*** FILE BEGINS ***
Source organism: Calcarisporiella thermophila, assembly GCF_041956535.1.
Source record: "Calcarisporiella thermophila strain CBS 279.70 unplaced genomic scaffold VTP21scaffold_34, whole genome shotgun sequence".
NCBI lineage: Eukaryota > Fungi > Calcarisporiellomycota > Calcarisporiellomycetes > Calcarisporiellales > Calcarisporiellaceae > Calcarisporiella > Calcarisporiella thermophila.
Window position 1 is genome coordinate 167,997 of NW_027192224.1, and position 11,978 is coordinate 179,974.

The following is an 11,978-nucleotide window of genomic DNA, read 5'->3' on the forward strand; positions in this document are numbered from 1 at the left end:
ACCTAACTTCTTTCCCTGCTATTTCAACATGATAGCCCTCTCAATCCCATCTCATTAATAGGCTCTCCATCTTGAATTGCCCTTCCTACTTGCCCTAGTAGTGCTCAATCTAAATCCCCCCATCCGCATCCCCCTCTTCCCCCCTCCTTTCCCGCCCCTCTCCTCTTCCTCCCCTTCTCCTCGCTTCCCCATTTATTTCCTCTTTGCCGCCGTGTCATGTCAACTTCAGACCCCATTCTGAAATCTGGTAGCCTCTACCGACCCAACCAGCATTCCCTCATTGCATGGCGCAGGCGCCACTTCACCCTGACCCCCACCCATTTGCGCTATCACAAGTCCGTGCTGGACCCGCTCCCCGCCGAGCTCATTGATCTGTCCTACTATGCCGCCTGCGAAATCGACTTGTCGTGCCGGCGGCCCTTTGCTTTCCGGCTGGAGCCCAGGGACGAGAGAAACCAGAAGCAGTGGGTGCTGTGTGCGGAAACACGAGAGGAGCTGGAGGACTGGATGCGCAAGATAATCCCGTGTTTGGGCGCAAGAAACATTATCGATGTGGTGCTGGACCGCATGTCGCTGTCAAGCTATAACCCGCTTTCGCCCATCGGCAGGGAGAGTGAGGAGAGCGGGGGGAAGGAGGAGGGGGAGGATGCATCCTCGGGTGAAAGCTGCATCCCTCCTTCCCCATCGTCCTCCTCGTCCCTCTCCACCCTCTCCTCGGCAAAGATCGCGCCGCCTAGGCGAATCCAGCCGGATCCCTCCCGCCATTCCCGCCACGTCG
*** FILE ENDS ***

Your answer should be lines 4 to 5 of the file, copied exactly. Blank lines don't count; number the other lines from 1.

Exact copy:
Window position 1 is genome coordinate 167,997 of NW_027192224.1, and position 11,978 is coordinate 179,974.

The following is an 11,978-nucleotide window of genomic DNA, read 5'->3' on the forward strand; positions in this document are numbered from 1 at the left end: